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Mining & Forestry Manager: Canada’s Best Jobs 2016

Despite the commodities downturn, helping resource companies optimize their operations still makes for a lucrative and relatively stable career

UPDATED! Click here for 2017’s ranking of Canada’s Best Jobs » Canada’s Best Jobs 2016: The Top Jobs in Canada
Mining & Forestry Jobs — Canada’s Best Jobs

(Monty Rakusen/Getty)

Median Salary: $104,000
Salary Growth (2009–2015): +19%
Total Employees: 11,700
Change in Employees (2009–2015): +44%

Job Description:

This group of managers work in Canada’s natural resources sector, overseeing the operations of facilities like mines, lumber mills and fisheries. Mining and forestry managers spend some of their time outdoors inspecting ground operations. They’re responsible for hiring and training new personnel, and reporting progress to senior management. The main goal of a person in this position is to make sure production quotas are met and the site is adequately staffed and equipped through careful planning.

Job Qualifications:

Experience is highly valued in these positions. The typical manager has worked in the mining or forestry industry for several years and has prior experience in a supervisory role. Education-wise, mining managers typically have a degree in mining engineering or earth sciences, and oil and gas managers typically have a degree in geology, earth sciences or petroleum engineering.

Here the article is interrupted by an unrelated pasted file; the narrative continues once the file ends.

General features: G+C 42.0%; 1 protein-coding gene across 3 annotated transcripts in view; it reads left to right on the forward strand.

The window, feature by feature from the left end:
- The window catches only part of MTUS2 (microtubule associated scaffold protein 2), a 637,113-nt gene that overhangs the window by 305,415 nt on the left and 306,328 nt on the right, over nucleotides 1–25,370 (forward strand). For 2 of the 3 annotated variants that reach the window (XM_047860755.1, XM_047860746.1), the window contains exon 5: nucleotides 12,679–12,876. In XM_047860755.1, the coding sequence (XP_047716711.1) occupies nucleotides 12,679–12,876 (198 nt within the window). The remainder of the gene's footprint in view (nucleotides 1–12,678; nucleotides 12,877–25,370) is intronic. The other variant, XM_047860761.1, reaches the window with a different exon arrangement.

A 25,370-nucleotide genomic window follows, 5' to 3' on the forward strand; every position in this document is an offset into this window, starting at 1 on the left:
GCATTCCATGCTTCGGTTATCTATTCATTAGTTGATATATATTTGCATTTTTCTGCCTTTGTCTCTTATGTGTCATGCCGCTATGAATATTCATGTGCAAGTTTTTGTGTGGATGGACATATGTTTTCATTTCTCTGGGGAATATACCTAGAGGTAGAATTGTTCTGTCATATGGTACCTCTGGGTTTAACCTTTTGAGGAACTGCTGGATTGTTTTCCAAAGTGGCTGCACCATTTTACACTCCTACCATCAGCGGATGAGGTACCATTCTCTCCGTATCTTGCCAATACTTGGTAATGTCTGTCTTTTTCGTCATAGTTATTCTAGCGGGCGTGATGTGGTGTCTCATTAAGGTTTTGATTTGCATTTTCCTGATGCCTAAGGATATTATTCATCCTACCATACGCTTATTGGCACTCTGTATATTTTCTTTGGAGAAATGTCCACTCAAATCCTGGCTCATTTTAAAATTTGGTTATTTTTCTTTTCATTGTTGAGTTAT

Six-figure incomes are not uncommon for these positions, with median salaries currently topping $104,000. The field has seen some turmoil recently amid lower commodity prices, but salaries remain comparatively high. Operational managers help increase natural resource companies’ margins and make safety and environment improvements, so they’re better placed to weather downturns than entry-level workers .

Career Opportunity:

Job prospects vary depending on the field. Overall, a slight increase is anticipated over the next few years in mining and forestry. The former sector is expected to experience sharp growth courtesy a recent increase in exploration, which should continue to have a positive effect in the next few years, according to Statistics Canada. Job growth in the forestry industry should also increase slightly from a modest hike in demand for wood products.

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